Training School for Negro Girls by Camille Acker
One in a series of reviews contributed by Chancellor Dwight C. Watson
Those of you who have been following this blog know that I love reading. I have profound respect for librarians and I am a purest pertaining to print media of all forms. I see librarians and print media as the foundation of literacy development, and learning to read is an act of emancipation for disenfranchised learners.
Since I am such a prolific reader, I read a wide variety of periodicals, and yes, I do subscribe, and yes, they still arrive in the postal mail to my house. My monthly magazines include: Sports Illustrated, The New Yorker, Vanity Fair, the Advocate, Time, GQ, Entertainment Weekly, People, Southern Living, and my monthly favorite, Essence. The reason I love Essence magazine is because it captures the current trends as well as history of Black women culture through fashion, cosmetology, travel, human interests, and, of course, literature. I first read the review of Training School for Negro Girls in the Essence magazine. When I saw the cover and read the word “Girls,” I thought immediately that it was a book for adolescent Black girls who would be taught the truisms of life, like how to be “Black girl proud” and exemplify one’s “Black girl magic.” I immediately ordered the book and could not wait to read it.
I read the first chapter that was entitled “Who Are We,” and it was about a group of Black teenagers on the bus terrorizing White and senior patrons. It was the worst nightmare of any White person and the most stereotypical behavior exhibited by Black teenagers. I was upset with the chapter because it focused on all of the fears I ever had about how White folks would perceive young Black folk. It was outright shameful. And then I realized maybe that was exactly what the author wanted to provoke, so I was eager to read the next chapter to see how this story would develop.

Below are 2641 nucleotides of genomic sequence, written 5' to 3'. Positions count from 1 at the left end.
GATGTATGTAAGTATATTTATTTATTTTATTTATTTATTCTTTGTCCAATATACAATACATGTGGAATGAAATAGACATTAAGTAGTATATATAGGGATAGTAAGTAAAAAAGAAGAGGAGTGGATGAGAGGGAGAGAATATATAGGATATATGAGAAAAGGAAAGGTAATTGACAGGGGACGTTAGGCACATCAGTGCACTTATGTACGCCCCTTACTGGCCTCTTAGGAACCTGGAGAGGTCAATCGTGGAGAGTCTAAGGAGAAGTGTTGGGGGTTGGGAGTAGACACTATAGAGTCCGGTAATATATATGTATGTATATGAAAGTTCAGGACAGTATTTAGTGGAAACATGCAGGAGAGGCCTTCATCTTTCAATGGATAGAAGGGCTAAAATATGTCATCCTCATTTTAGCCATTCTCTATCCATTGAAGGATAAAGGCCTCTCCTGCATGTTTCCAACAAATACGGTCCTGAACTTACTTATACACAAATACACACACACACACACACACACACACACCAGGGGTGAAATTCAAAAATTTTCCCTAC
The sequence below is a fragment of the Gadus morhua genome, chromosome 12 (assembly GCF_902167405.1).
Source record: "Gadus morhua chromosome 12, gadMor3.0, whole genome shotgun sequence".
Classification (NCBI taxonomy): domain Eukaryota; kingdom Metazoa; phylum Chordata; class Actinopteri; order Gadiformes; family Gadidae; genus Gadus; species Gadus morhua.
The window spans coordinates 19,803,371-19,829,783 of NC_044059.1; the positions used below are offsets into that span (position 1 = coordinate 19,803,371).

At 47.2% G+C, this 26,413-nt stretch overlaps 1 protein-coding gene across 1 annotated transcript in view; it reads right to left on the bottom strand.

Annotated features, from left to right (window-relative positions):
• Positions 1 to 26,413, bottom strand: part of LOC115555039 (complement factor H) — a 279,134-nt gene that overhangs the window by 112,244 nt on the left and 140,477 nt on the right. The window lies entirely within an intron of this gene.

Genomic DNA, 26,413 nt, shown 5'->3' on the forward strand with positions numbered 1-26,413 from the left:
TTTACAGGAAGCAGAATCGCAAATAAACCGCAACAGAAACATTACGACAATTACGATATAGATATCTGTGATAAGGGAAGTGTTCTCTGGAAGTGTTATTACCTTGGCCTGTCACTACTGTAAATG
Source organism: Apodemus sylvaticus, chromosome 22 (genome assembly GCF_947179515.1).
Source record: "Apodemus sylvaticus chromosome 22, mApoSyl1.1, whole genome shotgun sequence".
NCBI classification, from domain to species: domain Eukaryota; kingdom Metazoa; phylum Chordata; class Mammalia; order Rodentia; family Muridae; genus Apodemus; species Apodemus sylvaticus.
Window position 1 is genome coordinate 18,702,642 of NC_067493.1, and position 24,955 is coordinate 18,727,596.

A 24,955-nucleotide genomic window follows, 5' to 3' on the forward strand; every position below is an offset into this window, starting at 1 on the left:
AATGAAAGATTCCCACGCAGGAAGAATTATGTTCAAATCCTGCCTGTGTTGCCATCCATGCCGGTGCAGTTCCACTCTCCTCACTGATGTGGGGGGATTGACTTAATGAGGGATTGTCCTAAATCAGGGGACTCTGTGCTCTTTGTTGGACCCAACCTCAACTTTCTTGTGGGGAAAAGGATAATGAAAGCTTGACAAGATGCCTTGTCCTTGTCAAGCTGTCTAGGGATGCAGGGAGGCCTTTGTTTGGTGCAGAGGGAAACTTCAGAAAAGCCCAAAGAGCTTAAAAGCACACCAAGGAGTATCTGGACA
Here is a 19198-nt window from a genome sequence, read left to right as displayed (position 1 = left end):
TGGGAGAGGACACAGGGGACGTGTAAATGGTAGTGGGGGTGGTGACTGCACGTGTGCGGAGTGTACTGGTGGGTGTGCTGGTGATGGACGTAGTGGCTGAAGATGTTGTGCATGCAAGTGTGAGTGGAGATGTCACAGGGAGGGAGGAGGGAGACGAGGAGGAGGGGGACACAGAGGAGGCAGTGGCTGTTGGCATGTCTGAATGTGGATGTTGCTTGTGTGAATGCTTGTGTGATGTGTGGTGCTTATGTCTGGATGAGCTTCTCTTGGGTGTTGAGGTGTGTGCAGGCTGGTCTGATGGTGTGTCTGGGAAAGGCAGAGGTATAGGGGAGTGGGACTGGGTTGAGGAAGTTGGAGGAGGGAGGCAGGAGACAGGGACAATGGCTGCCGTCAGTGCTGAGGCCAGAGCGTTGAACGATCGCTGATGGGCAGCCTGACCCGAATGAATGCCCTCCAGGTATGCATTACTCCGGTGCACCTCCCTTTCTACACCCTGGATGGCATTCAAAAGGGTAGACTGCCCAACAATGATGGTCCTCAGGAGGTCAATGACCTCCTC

The next chapter was entitled “Cicada,” and as started to read, I realized this provocatively tilted book was not a novel, but a collection of short stories, and whatever training Negro girls or any reader was going to get from this book would come from the woven collective and not the continuous narrative. Needless to say, I was truly captivated as the stories continued to flow from Black women through the “irony and tragi-comedy of respectability onto a wide-ranging cast of characters, all of whom call Washington, DC, home.” The stories unfold as “A “woke” millennial tries to fight gentrification, only to learn she’s part of the problem; a grade school teacher dreams of a better DC, only to take out her frustrations on her students; and a young piano player wins a competition, only to learn the prize is worthless. Ultimately, they are confronted with the fact that respectability does not equal freedom. Instead, they must learn to trust their own conflicted judgment and fight to create their own sense of space and self” (Six Bridges Book Festival).
Beneath larger themes of gentrification and race, these stories pulse with vitality as ordinary people look for a future in a world that doesn’t expect them to have one. Frustration takes varied forms—in a college applicant who is desperate to escape her peers; in a TSA agent whose mistake inspires others to worsen the moment with a lie. When a joyous outcome does happen, such as winning a piano competition, it’s tainted by another girl’s behavior. Despair doesn’t take over. Instead, calibrated defeats build toward endings that linger. Amid darkening scenarios, love still seeps through: in an aging mother’s advice, in a father who drives through the city while lecturing his daughter, in a younger sister who watches her brother breaking (Karen Rigby, Forward Reviews).
At the end of the book, I finally understood that this composite of stories was training school for the world and not just Black girls. We learn best through the lived experiences of others and this book solidifies our common humanity.
https://www.feministpress.org/books-n-z/training-school-for-negro-girls: This website includes many short quotes from reviewers that may encourage potential readers to join the journey captured in these stories.